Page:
Wednesday, November 4, 2009: 3:30 PM
Convention Center, Room 301-302, Third Floor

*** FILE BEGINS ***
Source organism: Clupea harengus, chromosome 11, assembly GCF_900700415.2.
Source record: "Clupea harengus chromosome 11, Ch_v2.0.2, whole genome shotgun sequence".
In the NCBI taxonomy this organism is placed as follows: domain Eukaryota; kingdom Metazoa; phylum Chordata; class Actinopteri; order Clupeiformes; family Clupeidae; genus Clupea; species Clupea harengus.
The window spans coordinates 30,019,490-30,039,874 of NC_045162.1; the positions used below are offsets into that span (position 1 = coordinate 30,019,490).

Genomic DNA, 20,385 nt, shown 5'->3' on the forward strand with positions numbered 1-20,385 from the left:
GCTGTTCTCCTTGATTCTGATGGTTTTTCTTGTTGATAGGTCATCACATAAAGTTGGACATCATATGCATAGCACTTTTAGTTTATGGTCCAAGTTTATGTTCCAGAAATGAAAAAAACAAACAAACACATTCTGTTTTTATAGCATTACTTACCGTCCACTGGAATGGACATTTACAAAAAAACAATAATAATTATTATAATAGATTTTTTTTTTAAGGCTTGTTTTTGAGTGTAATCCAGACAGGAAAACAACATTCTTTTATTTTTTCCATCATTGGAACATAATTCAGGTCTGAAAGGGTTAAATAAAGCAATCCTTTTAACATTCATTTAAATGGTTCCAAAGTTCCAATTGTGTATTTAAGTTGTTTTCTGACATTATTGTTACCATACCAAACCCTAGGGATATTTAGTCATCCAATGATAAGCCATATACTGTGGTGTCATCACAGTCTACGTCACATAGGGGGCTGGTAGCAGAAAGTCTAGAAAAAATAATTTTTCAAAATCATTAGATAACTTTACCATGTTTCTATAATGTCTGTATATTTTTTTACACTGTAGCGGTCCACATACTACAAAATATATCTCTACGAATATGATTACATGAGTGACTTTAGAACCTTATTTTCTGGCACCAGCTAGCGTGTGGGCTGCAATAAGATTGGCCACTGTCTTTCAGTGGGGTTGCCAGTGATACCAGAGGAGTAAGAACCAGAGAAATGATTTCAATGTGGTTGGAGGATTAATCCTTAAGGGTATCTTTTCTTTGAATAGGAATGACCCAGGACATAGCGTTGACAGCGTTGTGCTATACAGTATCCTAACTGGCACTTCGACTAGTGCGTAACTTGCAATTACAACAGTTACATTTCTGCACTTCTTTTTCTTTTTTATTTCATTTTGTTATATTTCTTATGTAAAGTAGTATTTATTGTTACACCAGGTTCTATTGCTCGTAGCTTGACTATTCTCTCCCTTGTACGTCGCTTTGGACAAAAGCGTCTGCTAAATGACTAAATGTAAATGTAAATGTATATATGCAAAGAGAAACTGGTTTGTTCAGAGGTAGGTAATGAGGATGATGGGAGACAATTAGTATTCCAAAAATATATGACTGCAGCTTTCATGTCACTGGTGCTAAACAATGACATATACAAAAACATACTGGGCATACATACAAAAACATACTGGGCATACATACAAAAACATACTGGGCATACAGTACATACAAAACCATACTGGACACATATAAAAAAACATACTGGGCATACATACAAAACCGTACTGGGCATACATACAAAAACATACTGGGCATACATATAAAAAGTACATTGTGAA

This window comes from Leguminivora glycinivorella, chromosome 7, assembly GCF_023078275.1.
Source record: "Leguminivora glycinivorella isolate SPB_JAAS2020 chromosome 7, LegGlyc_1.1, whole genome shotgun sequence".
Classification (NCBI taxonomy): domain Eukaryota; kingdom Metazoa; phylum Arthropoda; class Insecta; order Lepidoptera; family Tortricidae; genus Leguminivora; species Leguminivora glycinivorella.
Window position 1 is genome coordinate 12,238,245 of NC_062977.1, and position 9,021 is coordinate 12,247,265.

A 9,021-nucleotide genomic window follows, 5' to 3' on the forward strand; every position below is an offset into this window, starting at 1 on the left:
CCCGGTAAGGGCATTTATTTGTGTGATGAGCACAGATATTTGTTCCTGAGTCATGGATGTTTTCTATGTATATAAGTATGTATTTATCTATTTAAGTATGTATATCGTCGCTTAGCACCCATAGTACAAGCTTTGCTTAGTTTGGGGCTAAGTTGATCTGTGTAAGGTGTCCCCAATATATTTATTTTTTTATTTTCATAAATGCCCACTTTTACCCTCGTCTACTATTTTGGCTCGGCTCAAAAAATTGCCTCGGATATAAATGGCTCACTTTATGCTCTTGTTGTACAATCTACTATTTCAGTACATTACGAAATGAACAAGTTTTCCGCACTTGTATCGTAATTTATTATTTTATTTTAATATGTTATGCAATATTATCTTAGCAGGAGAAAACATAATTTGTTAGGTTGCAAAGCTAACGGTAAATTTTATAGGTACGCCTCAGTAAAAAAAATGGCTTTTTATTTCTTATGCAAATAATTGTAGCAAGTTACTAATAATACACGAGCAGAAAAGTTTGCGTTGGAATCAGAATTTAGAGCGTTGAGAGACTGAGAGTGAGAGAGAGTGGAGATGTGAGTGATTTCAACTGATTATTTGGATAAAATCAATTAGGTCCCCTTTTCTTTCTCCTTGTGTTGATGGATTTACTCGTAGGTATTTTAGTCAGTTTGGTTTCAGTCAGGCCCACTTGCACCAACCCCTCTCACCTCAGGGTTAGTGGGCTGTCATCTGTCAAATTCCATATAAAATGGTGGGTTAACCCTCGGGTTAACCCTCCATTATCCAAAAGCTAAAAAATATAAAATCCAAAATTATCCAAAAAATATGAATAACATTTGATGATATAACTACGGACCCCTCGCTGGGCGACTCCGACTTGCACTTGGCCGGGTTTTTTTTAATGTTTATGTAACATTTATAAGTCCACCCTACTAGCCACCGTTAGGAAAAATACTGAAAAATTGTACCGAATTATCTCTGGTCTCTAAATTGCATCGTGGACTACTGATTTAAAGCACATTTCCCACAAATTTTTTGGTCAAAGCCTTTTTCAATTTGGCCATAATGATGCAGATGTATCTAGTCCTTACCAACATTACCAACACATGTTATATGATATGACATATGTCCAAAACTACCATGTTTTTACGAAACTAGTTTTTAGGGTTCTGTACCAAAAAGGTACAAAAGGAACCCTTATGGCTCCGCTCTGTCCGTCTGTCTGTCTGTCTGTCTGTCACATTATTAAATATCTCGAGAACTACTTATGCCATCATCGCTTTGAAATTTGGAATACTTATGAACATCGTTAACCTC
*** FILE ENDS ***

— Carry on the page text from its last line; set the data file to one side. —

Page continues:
The yield of wheat growing after a broadleaf break crop generally exceeds that of wheat growing after wheat or other cereals. The presumed reasons for the yield benefit vary between break crops. They include reduced root and foliar disease, increased supply of soil water and mineral N, reduced assimilate loss to mycorrhizas, and, after legumes, growth stimulation following hydrogen gas release. To quantify the value of break crops, we compiled data from >600 published experiments on the additional yield of wheat following oilseeds, grain legumes or alternative cereals grown in the previous year. The yield increase was not generally proportional to yield, so the yield contribution of break crops is best expressed in absolute, not percentage terms. For a 4 t/ha wheat crop the additional yield after an oat break crop was 0.47 t/ha, after canola and linseed 0.85 t/ha, and after grain legumes between 1.81 t/ha for lupin and 1.10 t/ha for field pea. These data are used to evaluate the reasons for yield increase. They suggest that control of take-all and residual nitrogen after legumes are the largest benefits of break crops.